Bahrain gov't agrees to waive hotel fees for 3 months

Cabinet says 5% fee levied on hotels in kingdom will be scrapped from July 1 to September 1
Bahrain gov't agrees to waive hotel fees for 3 months
Hotel occupancy in Bahrain has been badly hit during the unrest.
By Andy Sambidge
Sun 22 May 2011 09:41 PM

Bahrain's government on Sunday confirmed it will waive its levy on hotels in the country for three months from July.

The government's cabinet said the five percent fee levied on hotel services would be scrapped from July 1 to September 1, as part of the efforts being exerted to boost the tourism sector, which has been rocked by recent uprisings.

Last week, Culture minister Sheikha Mai bint Mohammed Al-Khalifa said she had given her initial approval to the proposal, which needed to be agreed by the cabinet.

The cabinet also alloted more than BD1bn ($2.65bn) for development projects in the 2011-12 budget, with ministers urged to start spending the money "without delay".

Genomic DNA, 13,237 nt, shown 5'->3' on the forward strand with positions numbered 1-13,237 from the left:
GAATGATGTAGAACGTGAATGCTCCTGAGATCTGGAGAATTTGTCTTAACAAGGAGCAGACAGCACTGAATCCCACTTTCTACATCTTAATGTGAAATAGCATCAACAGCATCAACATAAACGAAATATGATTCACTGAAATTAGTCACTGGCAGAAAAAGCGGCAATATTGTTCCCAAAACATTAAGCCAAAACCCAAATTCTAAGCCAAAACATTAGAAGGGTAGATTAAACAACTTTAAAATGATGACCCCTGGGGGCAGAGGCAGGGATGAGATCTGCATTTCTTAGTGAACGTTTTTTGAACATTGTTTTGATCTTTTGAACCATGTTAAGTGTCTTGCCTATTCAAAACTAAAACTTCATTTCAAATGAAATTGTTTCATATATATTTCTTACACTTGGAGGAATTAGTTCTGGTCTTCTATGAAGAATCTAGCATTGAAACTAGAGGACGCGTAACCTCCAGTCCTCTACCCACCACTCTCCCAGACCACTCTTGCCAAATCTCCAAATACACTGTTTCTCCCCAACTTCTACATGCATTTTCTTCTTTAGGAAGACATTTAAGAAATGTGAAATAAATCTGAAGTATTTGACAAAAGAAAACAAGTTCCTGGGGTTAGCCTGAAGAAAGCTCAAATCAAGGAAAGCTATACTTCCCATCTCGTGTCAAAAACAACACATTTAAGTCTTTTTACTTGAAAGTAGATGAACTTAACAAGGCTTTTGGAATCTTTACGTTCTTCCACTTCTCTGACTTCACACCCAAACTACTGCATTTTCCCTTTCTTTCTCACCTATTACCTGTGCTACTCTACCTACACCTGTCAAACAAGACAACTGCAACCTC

Prime Minister Prince Khalifa bin Salman Al Khalifa said that the projects, which aim to "improve the quality of services provided to citizens" were the government's top priority.

The kingdom’s economic and social development marches will achieve remarkable qualitative leaps, the PM said in comments published by state news agency BPA.

He said that BD360m will be spent on housing, BD660m on education, BD534m on healthcare, BD68m on roads and BD45.5m on sanitation.

Another BD125m has been allocated for supporting low-income families, BPA added.

Bahrain's King Hamad bin Isa Al Khalifa issued a decree last month which will lift the country's state of emergency on June 1.

Bahrain banned protests when it imposed martial law in March and invited troops from Sunni-led Gulf neighbours to help quash weeks of protests by pro-reform demonstrators.

Hundreds of demonstrators have been arrested since then while many more have been sacked from government jobs and state-linked companies, rights groups claim.

At least 29 people, all but six of them Shi'ites, have been killed since the protests started in February, inspired by Arab revolts against autocratic rule that toppled the rulers of Egypt and Tunisia.

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